2.2. Seventeenth Century till Late Nineteenth Century Jacques Derrida tells us that idea of Europe has only been taken up in the modern metaphysics and not before that (Heller 93). The very first instance of European writing as a European –other than English, German etc. –can be seen in Francis Bacon‘s work when he used the phrase of ―we Europeans‖ in 1623 (qtd in Hale 3). Montesquieu the figure of Enlightenment period segregated Europeans as a whole in declaring that almost whole of Europe except Spain was governed by custom; while whole of Asia and some areas of America and Africa were being run by dictators. Montesquieu propagated an idea of Europe envisioning a collective Europe under a civilized rule. Some years after Montesquieu, Voltaire would do the same. He asserted that whole of Europe is in a way one supreme republic and all the countries are actually different states of that republic that all have uniquely a similar set of rules of public administration and legislation which is extinct in different parts of the world (Pagden 37-38). G. W. F. Hegel, the German philosopher of late eighteenth century; believed that in the world, Europe was the ―center and end‖ of history. But he also added that the history started from the eastern part of globe that is Asia and civilization takes its course as the sun does, from east to west (Pagden 35-36).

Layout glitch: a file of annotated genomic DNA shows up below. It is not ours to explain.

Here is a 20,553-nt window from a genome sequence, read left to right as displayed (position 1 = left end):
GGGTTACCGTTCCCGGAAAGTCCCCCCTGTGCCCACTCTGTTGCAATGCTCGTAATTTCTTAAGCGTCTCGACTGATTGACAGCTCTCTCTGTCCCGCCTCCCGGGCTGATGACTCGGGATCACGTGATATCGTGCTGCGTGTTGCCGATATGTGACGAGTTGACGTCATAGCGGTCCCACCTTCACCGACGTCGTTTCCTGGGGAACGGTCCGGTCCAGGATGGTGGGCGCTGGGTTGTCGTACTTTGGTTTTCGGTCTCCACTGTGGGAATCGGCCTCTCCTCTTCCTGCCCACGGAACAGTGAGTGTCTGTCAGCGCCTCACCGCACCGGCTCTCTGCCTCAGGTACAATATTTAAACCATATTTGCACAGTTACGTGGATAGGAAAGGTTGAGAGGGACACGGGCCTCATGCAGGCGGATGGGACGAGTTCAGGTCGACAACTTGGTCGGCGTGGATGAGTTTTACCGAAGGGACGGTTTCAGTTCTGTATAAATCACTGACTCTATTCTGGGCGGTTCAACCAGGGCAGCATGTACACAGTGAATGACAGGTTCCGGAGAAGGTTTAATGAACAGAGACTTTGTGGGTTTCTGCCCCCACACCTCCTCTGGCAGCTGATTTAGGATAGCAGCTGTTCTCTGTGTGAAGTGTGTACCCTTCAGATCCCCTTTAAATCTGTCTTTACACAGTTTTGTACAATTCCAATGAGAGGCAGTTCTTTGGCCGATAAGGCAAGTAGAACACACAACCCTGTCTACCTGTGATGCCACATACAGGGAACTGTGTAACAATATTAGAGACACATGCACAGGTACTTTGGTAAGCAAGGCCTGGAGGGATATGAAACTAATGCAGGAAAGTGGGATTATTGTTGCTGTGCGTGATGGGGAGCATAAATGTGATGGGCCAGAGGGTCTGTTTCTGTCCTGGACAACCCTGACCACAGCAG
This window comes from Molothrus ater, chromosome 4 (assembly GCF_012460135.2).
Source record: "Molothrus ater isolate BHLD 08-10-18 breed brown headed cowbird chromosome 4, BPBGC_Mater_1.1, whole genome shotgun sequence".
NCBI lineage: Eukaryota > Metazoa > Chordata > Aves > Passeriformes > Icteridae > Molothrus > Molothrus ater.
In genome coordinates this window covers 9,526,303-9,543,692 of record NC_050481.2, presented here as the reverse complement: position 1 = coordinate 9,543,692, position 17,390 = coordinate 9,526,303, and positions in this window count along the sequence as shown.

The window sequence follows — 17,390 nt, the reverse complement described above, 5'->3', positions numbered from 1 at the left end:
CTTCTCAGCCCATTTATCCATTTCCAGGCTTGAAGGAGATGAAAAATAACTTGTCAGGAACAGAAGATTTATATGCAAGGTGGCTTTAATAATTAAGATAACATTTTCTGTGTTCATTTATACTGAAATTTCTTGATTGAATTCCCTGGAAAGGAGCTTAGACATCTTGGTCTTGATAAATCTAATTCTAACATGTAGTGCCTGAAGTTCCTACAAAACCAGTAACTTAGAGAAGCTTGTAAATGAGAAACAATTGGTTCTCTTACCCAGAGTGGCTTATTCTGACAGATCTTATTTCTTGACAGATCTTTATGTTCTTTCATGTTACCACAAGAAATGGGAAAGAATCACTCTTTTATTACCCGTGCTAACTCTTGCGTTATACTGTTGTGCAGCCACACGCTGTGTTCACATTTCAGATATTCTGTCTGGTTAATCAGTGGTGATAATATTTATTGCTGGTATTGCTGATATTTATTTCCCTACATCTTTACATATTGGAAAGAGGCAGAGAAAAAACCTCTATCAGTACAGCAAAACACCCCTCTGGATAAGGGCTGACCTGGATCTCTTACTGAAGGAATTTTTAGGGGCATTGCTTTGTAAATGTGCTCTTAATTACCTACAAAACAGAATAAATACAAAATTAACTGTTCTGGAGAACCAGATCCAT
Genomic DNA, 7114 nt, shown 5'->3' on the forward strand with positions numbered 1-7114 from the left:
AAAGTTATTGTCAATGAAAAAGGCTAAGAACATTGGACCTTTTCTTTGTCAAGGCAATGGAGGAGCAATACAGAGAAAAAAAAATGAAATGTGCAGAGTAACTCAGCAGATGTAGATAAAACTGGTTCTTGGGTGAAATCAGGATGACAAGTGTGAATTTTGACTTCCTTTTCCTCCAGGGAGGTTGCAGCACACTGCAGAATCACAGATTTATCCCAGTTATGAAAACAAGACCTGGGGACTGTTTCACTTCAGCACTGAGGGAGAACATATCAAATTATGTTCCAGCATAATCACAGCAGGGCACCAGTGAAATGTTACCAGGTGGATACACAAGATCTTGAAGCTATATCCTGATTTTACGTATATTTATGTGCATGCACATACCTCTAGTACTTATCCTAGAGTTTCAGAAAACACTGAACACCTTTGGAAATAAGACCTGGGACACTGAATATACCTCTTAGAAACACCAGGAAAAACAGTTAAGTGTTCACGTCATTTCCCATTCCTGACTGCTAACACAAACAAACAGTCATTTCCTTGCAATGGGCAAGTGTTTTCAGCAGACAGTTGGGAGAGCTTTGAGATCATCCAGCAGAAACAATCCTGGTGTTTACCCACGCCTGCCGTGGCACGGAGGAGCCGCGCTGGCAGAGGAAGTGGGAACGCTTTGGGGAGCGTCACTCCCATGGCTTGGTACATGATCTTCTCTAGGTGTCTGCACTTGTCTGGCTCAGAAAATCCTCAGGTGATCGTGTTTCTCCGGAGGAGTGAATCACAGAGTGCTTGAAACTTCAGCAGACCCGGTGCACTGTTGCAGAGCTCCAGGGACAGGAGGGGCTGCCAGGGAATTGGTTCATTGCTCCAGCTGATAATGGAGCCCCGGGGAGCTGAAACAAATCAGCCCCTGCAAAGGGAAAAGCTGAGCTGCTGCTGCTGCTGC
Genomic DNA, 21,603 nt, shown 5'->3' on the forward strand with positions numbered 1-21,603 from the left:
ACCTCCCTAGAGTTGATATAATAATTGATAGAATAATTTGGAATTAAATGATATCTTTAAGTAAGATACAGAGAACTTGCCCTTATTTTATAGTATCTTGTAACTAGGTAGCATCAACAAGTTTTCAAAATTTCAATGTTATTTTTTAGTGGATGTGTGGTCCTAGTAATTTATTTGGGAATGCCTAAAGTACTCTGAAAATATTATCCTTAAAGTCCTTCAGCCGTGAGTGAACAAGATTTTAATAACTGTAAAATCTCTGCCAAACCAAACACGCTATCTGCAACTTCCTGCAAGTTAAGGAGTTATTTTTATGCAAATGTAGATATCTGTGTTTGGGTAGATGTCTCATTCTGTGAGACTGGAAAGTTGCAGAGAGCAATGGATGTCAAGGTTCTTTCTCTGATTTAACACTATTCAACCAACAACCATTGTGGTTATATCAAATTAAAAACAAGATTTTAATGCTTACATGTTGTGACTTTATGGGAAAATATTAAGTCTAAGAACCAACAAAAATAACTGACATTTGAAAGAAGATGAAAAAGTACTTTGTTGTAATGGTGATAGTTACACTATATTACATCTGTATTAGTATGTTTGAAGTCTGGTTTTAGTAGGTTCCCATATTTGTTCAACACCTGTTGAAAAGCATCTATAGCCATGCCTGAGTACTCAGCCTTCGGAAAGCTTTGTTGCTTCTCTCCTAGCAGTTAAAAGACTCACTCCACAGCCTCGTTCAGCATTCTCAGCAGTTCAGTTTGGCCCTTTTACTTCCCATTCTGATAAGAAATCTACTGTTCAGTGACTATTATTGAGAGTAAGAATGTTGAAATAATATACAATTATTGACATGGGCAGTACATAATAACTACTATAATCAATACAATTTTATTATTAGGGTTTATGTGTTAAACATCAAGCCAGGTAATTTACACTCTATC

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Hegel believed that Mediterranean was the combining factor of the three sections of the world, where Europe was central to it. Europe has not only been considered a geological, historical and political unit but Hegel as well regarded Europe as a philosophical idea. He addressed philosophical gatherings on the historical development of philosophy in the world. For that he analyzed world geo-politically into Africa, Asia and Europe and he saw America in the future domain. He also described the Geist the world historical figure travelling from orient, from which the civilization began, passing the Greek, Roman and Germanic Europe. Which in his words is the ―center and end‖ of history (Miettinen 30-31). Not only a center to combine all three parts of the world Europe has a spiritual unity which is manifested in Europe‘s reasoned and rational life. Hegel also saw Europe as a conquest of spirit and raison d‘être i.e. progressiveness. Hegel envisioned Europe as a modern entity which was recoiled from the boundless freedom of Asian and African people and controls the limitless into the set of laws. Hegel discerned Europe as an ideal for a life full of rationality which reconciles individual freedom for a sane life through stable political institutions (31). In a compendium entitled Idea of Europe from Antiquity to European Union, several authors named Anthony Pagden, Bianca Maria Fontana, J. G. A. Pocock and James Tully have in one way or other discussed Immanuel Kant‘s idea of Europe and emphasized that Kant‘s idea is the one which still has relevancy in this day. Kant elaborated this idea in his work Perpetual Peace a Philosophical Sketch stating that Europe‘s several states are inkling to form a confederation in which there should be separate independent states, each bearing a republican charter of its own, having egalitarianism as basic notion they should have separate legislative, executive and representative body (Pagden 331).